Britain’s PM May gives ground on customs bill to avoid vote defeat


LONDON British Prime Minister Theresa May bowed to pressure on Monday from euroskeptics in her ruling Conservative Party by agreeing to a series of amendments to a bill setting up a new customs regime after Brexit.

Downing Street confirmed the climb-down, which accepts changes tabled by Jacob Rees-Mogg and other hardline Brexiteer MPs that appear to stymie May’s own favored plans, ahead of a potentially-crippling parliamentary defeat on the proposed legislation late Monday.

“I’m happy to sit down and listen and hear concerns from my colleagues,” the prime minister told lawmakers.

“We did that on the EU withdrawal bill and we continue to do that on other bills,” she added, referring to a landmark law passed last month enacting key parts of Brexit.

The compromise on the latest legislation — the Taxation (Cross-border Trade) Bill, also known as the customs bill — was immediately criticized by pro-European MPs.

Anna Soubry, a vocal proponent of keeping close ties with the EU, told parliament: “One has to wonder now who’s in charge in this country?

“These are people who do not want a responsible Brexit,” she added of the hardliners in her own party.

Rees-Mogg, leader of the powerful European Research Group of euroskeptic Conservative MPs, had earlier warned May had no choice but to change course.

“The inevitable consequence of the parliamentary arithmetic is that she will need to change it to keep the party united,” he told BBC television.

The latest wrangling comes as the prime minister struggles to win acceptance for her Brexit strategy — unveiled in a much-anticipated policy paper last week — from both pro-Brexit and pro-EU factions within her party and parliament.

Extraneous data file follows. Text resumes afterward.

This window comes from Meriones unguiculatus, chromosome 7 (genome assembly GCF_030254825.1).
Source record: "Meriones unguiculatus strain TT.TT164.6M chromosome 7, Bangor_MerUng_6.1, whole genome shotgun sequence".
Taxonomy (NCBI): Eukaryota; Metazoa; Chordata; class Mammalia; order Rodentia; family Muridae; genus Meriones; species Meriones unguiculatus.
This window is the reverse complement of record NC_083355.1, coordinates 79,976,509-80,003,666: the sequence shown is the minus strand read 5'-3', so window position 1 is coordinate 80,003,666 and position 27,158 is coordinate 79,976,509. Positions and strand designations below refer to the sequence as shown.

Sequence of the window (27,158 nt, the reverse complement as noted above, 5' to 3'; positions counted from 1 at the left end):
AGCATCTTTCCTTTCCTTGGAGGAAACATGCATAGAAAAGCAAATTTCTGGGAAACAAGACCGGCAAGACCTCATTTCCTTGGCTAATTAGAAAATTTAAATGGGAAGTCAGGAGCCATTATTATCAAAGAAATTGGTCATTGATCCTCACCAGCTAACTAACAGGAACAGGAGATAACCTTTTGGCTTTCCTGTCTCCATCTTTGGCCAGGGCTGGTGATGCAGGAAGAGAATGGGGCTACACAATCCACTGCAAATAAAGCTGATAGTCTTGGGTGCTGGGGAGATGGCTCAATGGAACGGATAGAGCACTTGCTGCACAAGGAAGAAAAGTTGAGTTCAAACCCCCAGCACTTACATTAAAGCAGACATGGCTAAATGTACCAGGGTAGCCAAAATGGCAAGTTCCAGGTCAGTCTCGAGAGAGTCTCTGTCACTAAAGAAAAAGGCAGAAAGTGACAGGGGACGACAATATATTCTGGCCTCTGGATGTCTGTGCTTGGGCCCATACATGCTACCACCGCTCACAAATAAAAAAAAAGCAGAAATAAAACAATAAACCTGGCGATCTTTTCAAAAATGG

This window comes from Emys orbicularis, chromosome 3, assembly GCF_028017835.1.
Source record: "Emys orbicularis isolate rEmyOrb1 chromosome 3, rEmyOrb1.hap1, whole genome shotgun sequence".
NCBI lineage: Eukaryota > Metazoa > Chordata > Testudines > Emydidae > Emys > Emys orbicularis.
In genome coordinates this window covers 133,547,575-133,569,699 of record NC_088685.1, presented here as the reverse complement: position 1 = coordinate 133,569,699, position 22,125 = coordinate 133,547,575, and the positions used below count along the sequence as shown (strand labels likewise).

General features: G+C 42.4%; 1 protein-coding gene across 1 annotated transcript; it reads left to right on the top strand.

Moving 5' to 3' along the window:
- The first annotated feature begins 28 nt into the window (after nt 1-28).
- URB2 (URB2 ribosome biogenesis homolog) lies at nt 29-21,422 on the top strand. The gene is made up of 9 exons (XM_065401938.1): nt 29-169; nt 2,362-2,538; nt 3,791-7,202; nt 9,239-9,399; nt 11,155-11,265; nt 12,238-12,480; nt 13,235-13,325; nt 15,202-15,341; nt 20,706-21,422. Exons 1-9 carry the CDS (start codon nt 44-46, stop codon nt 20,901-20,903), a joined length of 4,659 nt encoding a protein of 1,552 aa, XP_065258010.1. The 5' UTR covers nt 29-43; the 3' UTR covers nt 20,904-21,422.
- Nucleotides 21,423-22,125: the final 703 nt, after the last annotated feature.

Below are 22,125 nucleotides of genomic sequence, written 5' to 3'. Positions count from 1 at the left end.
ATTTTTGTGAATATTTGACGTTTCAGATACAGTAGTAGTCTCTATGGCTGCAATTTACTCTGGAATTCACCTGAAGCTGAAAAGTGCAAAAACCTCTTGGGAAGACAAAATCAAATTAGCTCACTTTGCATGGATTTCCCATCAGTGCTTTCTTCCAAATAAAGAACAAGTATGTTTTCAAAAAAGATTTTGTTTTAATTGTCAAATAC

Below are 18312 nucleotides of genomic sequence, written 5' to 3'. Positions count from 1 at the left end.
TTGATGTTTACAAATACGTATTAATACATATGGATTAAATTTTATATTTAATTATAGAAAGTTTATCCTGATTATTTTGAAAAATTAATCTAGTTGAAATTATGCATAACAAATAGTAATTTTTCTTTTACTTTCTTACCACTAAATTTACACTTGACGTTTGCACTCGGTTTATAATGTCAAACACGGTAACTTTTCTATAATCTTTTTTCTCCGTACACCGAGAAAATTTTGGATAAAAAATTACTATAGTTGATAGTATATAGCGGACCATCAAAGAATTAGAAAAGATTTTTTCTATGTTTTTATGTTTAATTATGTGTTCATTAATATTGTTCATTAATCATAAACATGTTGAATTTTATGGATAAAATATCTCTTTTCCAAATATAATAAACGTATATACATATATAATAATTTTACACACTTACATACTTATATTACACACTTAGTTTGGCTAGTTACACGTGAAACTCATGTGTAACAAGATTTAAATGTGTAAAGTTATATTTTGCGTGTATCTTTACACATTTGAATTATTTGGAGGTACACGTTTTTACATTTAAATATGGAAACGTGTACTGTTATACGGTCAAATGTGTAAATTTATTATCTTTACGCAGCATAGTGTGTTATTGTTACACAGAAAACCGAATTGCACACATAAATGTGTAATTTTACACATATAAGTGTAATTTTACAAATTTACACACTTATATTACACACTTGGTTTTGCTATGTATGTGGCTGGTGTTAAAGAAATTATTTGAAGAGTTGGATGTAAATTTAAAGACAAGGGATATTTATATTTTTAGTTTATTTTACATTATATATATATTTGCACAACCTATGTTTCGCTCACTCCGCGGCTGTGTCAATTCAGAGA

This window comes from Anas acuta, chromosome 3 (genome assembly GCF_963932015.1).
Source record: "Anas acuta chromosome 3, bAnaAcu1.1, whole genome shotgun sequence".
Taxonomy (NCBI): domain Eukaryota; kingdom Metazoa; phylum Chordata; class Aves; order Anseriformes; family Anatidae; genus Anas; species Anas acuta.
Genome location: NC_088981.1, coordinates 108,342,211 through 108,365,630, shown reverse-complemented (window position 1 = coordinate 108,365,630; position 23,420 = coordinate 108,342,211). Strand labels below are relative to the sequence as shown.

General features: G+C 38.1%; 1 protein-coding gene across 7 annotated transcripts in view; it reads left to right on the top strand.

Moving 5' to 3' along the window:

Brexiteer critics believe it keeps Britain too close to the EU, while pro-Europeans think it fails to protect Britain’s dominant services sector, among other gripes.

Two top pro-Brexit ministers, Boris Johnson and David Davis, quit in protest last week followed by a string of junior walkouts, including another on Monday.

Davis, the former Brexit secretary, warned in the Financial Times on Monday it would deny the government the “freedom to run our own economy”.

Meanwhile, a pro-EU former minister described May’s plans as a “fudge” on Monday and became the most senior member of May’s Conservative party to back the idea of holding a second EU referendum.

Former Education Secretary Justine Greening said the plans to follow EU rules on trade in goods without being able to influence them was “the worst of both worlds”.

Noting the deep divisions in government and parliament on the way forward, she said voters must now decide.

“The only solution is to take the final Brexit decision out of the hands of deadlocked politicians, away from the backroom deals, and give it back to the people,” she wrote in an article in The Times.

May has repeatedly ruled out a second referendum, after Britons voted by 52-48 percent for Brexit in 2016, but Greening’s support for a so-called People’s Vote will give the campaign a huge boost. — AFP